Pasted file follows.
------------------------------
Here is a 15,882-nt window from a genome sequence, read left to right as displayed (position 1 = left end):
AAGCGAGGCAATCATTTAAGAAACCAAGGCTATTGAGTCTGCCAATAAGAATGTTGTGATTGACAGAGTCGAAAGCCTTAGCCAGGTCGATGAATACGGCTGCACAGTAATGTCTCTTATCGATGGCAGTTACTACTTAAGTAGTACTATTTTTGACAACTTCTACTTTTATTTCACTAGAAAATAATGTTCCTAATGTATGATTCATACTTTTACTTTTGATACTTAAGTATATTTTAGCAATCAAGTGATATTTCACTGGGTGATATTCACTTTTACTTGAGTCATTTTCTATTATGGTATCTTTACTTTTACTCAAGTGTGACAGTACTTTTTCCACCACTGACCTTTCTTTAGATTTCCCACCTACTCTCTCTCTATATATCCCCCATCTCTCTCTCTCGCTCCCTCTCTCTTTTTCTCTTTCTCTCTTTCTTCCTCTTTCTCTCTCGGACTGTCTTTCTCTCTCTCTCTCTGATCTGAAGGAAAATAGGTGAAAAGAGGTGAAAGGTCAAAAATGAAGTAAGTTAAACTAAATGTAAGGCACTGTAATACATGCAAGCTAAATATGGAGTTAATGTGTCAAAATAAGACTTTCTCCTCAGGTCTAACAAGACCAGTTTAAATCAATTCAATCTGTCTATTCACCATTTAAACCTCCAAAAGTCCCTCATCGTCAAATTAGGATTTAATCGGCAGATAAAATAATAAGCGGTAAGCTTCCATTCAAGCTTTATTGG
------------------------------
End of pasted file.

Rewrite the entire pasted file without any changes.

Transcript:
Here is a 15,882-nt window from a genome sequence, read left to right as displayed (position 1 = left end):
AAGCGAGGCAATCATTTAAGAAACCAAGGCTATTGAGTCTGCCAATAAGAATGTTGTGATTGACAGAGTCGAAAGCCTTAGCCAGGTCGATGAATACGGCTGCACAGTAATGTCTCTTATCGATGGCAGTTACTACTTAAGTAGTACTATTTTTGACAACTTCTACTTTTATTTCACTAGAAAATAATGTTCCTAATGTATGATTCATACTTTTACTTTTGATACTTAAGTATATTTTAGCAATCAAGTGATATTTCACTGGGTGATATTCACTTTTACTTGAGTCATTTTCTATTATGGTATCTTTACTTTTACTCAAGTGTGACAGTACTTTTTCCACCACTGACCTTTCTTTAGATTTCCCACCTACTCTCTCTCTATATATCCCCCATCTCTCTCTCTCGCTCCCTCTCTCTTTTTCTCTTTCTCTCTTTCTTCCTCTTTCTCTCTCGGACTGTCTTTCTCTCTCTCTCTCTGATCTGAAGGAAAATAGGTGAAAAGAGGTGAAAGGTCAAAAATGAAGTAAGTTAAACTAAATGTAAGGCACTGTAATACATGCAAGCTAAATATGGAGTTAATGTGTCAAAATAAGACTTTCTCCTCAGGTCTAACAAGACCAGTTTAAATCAATTCAATCTGTCTATTCACCATTTAAACCTCCAAAAGTCCCTCATCGTCAAATTAGGATTTAATCGGCAGATAAAATAATAAGCGGTAAGCTTCCATTCAAGCTTTATTGG